Sunny Bay expanding:

Canada: Delta greenhouse industry sees first major addition in years

After a building boom more than a decade ago, hothouse industry is seeing first major addition in years. The first large-scale greenhouse to be built in Delta in a number of years is taking shape along Highway 10. Sunny Bay Greenhouses Ltd., which has other hothouse facilities in the Fraser Valley, is constructing one on the site still occupied by the historic but crumbling Kittson House near the Highway 99 interchange.

The new greenhouse didn't go to Delta council for approval and was only dealt with at the staff level, having met all the building permit requirements, as well as provincial guidelines for greenhouse operations.

Noting council still deals with other aspects of greenhouses, including applications for worker housing, deputy planning director Marcy Sangret said the last application involving greenhouses in Delta was for an expansion to an existing operation in 2007.

There have been several applications over the past few years for migrant worker housing and cogeneration power plants at greenhouse sites, but none for new growing facilities, although a handful of operations have appeared in other communities. It's far cry from over a decade earlier when a race seemed to be on to build large greenhouses in Delta.

Asked why that's been the case, Windset Greenhouses COO John Newell said growth in the industry overall in recent years has been slow but steady. Noting large, hightech greenhouses are expensive undertakings requiring huge capital, he said the industry only now is catching up to the earlier massive growth through marketing.

"As well, there has been expansion in California and Arizona, Texas and places like that, which puts pressure here. But the biggest reason is Mexico has expanded so quickly in our industry that we've had trouble keeping up."

"We've had to show differences in quality and niche products and bringing along innovation and trying to stay out of that commodity deal. So our greenhouses here are trying to focus on niche items where we can compete with our higher standard," Newell said.

Windset's 41B Street operation has adapted with the times, specializing in such products as mini bell peppers, grape tomatoes and mini cucumbers, which have developed a strong following in Western Canada and US West Coast.

Noting the carbon tax break given only recently to greenhouses was a big financial burden lifted, Linda Delli Santi, executive director of the B.C. Greenhouse Growers' Association, is optimistic growth will occur in the province's hothouse industry, especially in Delta. She agreed the biggest challenge has been Mexico because many of its products were labeled as greenhouse grown even if that wasn't necessarily the case.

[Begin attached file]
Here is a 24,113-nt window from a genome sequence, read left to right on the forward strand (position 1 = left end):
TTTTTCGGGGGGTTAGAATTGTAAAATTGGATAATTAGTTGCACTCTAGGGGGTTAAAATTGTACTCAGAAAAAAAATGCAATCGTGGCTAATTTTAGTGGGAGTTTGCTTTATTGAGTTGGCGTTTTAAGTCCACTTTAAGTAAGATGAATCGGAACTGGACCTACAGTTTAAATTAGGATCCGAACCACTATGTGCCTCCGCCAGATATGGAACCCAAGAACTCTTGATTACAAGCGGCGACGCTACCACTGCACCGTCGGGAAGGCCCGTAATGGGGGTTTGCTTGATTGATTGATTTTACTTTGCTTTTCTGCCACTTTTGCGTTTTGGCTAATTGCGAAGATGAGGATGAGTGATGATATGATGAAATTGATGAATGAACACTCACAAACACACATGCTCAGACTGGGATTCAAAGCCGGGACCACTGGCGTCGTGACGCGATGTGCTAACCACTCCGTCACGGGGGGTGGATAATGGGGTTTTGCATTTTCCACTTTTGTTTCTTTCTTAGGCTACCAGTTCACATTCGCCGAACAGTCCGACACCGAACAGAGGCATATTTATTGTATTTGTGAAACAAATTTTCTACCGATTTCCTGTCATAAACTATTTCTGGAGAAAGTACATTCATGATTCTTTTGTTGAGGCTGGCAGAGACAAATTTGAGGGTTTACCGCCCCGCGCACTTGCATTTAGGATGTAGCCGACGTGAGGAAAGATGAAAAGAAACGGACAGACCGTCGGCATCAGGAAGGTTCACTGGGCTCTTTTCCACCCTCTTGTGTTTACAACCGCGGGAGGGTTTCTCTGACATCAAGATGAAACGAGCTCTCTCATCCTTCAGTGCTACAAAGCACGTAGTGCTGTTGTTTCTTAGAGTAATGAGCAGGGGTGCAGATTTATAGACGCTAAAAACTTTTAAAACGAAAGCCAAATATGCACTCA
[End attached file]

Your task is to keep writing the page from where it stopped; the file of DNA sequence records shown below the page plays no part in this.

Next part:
Photograph by: Gord Goble

"If you wanted to look at a level playing field, it was not really competition. In Mexico, they have what they call protected agriculture, which is a couple of posts that hold up a farm that has a cloth, and they called it greenhouses. We get a small premium in the marketplace for the positive attributes of greenhousegrown products, but their input costs were a whole lot less," she explained.

Delli Santi said a renegotiated agreement between the US and Mexico addressed the issue, which hopefully will lead to different classifications and codes, starting with tomatoes. She expects that to eventually include Canada.

Delta still has the highest concentration of greenhouses in the Lower Mainland, although they make up only a small percentage of the municipality's total farming base.

The latest Agricultural Land Use Inventory for Delta, conducted in the summer of 2010 by the Ministry of Agriculture, found that greenhouses cover 152 hectares (375 acres), equaling roughly two per cent of Delta's ALR land.

Not counting the greenhouse under construction on Highway 10, there are 15 glass greenhouses and another 18 poly greenhouses. All of the large greenhouses grow vegetables, which will also be the case with the Sunny Bay operation.


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